There’s a risk in flying in an airplane, a risk in crossing the street. 

In a canal becoming, a village, becoming a creek.

That funereal coast …

Thickly powered with the motes of an atmosphere granular, pollenous, edible and instinct ...”

Teeming with people, entertainment, experiences, and opportunity. (30; italics in original)

The poetic line becomes another thick layer in this textual landfill where preexistent language from sources like Proust’s In Search of Lost Time is uprooted and restitched to the tragedies that still seethe below difficult places like Love Canal. Now buried under its new name of Black Creek Village, Love Canal reconnects the reader to the involuntary memory of “ecochemical calamity” (16) that cannot be contained in drums or by soil. Here, the poetic line is another layer of corporate dirt to be dug, another airless cell to be cracked open and exposed to the writerly surface.

These geotexts suggest a landscape of discursive mounds, collaged with the shifting real estates of texts and imagery. Like landfills, visual and textual collages mix temporalities and spatio-materialities, colliding together the weighted histories of nuance-rich fragments. Arguably, here, Scappettone activates the memory of Baudelaire’s ragpicker, albeit without its heroic tones, by unearthing and recirculating these textual debris. Her sources — among which are Jacob A. Riis’s How the Other Half Lives, Sir Philip Sydney’s “The Defense of Poesy,”and a Cinderella picture book — grapple with their new regulations in the collage. “Ragpicker and poet,” writes Walter Benjamin, “both are concerned with refuse, and both go about their solitary business while other citizens are sleeping; they even move in the same way.”[10] Rethinking collage as a ragpicking ecology demands a confrontation with cultural disgust toward the filth and biohazards we shamelessly generate, and the implicit iconographies of danger and safety that are often entrenched in consumer products.

the tailings blowing into tiny throats
stuffed with vitamins to make them sharp
as piles nationalize and reprivatize their fault

of lead like bankrupted Doe Running in the fosse of separated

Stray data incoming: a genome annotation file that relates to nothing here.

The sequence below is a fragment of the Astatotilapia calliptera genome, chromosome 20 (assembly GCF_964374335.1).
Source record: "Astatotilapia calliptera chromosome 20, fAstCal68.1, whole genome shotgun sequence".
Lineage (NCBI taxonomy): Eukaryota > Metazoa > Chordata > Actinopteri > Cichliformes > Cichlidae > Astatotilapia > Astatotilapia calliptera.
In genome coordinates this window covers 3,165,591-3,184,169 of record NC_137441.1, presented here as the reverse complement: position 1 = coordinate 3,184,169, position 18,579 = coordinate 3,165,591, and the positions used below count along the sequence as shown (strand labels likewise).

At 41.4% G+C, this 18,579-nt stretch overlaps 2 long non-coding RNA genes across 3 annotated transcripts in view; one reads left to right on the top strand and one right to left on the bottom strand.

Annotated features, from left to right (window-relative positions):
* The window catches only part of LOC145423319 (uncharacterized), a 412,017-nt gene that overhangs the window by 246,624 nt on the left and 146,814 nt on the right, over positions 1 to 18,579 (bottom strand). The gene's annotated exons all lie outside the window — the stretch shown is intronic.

corpuses while diggers picket for soft environmental standards
and are gassed from Cobriza to Herculaneum

(or Herky as the locals say) to school
kids heap the fire with copper bales
then with their lungs remove the tape at Agbogbloshie quick

— remember that? (46)

How can poetry utter a vocabulary of “a multinational sprawl / of diversified environmental mishaps” (15) in the Cobriza copper mine and the La Oroya smelting plant, where sulfur dioxide and lead have contaminated the water and soil of the Peruvian landscape? What kind of citizenry is possible in places like Agbogbloshie, a former wetland in Ghana, which is currently home to one of the largest electronic waste dumps in the world? Cobriza, Fresh Kills, Syosset, and Agbogbloshie are tentacled with each other; their particularities fold within the globalized processes of waste distribution. Scappettone has written about the regime of input/output in The Republic of Exit 43, but it’s worth repeating that the textual and visual collages in this book disturb the stability of site-specificity of waste and landfills. 

In this review, I’ve struggled to articulate the way that Jennifer Scappettone animates the materiality of her subject: literary scholarship is still catching up to syntax of slow violence still buried under landfills.[11] Yet The Republic of Exit 43 foregrounds the persistent encounters with archives of abjection in which we, by our humanity, are all implicated. At stake is the fate of ecocritical discourse in light of the proposal H.R. 861, a bill recently introduced to terminate the Environmental Protection Agency. The future erasure of environmental security intersects with the current alienation of the landfill-cum-recreation park. Histories are still caught in the undertow of leaking garbage.   

1. Jennifer Gabrys, Digital Rubbish: A Natural History of Electronics (Ann Arbor: University of Michigan Press, 2011), 130.

2. Jennifer Scappettone, The Republic of Exit 43: Outtakes and Scores from an Archaeology and Pop-Up Opera of the Corporate Dump (Berkeley, CA: Atelos, 2016), 99.

3. Robin Nagle, Picking Up: On the Streets and Behind the Trucks with the Sanitation Workers of New York City (New York: Farrar, Straus and Giroux, 2013), 48.

4. Gabrys, 107.

5. Eric Lipton and Kirk Semple, “NYC revives Fresh Kills landfill for storm debris,” Star Tribune (Nov 17, 2012).

6. See, for example, Jed Rasula, This Compost: Ecological Imperatives in American Poetry (Athens, GA: University of Georgia Press, 2002); Christopher Schmidt, The Poetics of Waste: Queer Excess, Ashbury, Schuler, and Goldsmith (New York: Palgrave, 2014); Susan Signe Morrison, The Literature of Waste: Material Ecopoetics and Ethical Matter (New York: Palgrave, 2015).

7. Wallace Stevens, “The Man on the Dump,” in The Collected Poems of Wallace Stevens (Alfred A. Knopf, 1990), 201.

8. A.R. Ammons, Garbage (New York: Norton, 1993), 19.

9. Caroline Bergvall, Meddle English (New York: Nightboat Books, 2011), 6.

10. Walter Benjamin, “The Paris of the Second Empire in Baudelaire,” trans. Edmund Jephcott, in Selected Writings Volume 4, 1938–1940 (Harvard: Harvard University Press, 2006), 48.

11. On slow violence: Rob Nixon, “Slow Violence, Gender, and the Environmentalism of the Poor,” Journal of Commonwealth and Postcolonial Studies 13–14, no. 2-1 (2006–2007): 14–37.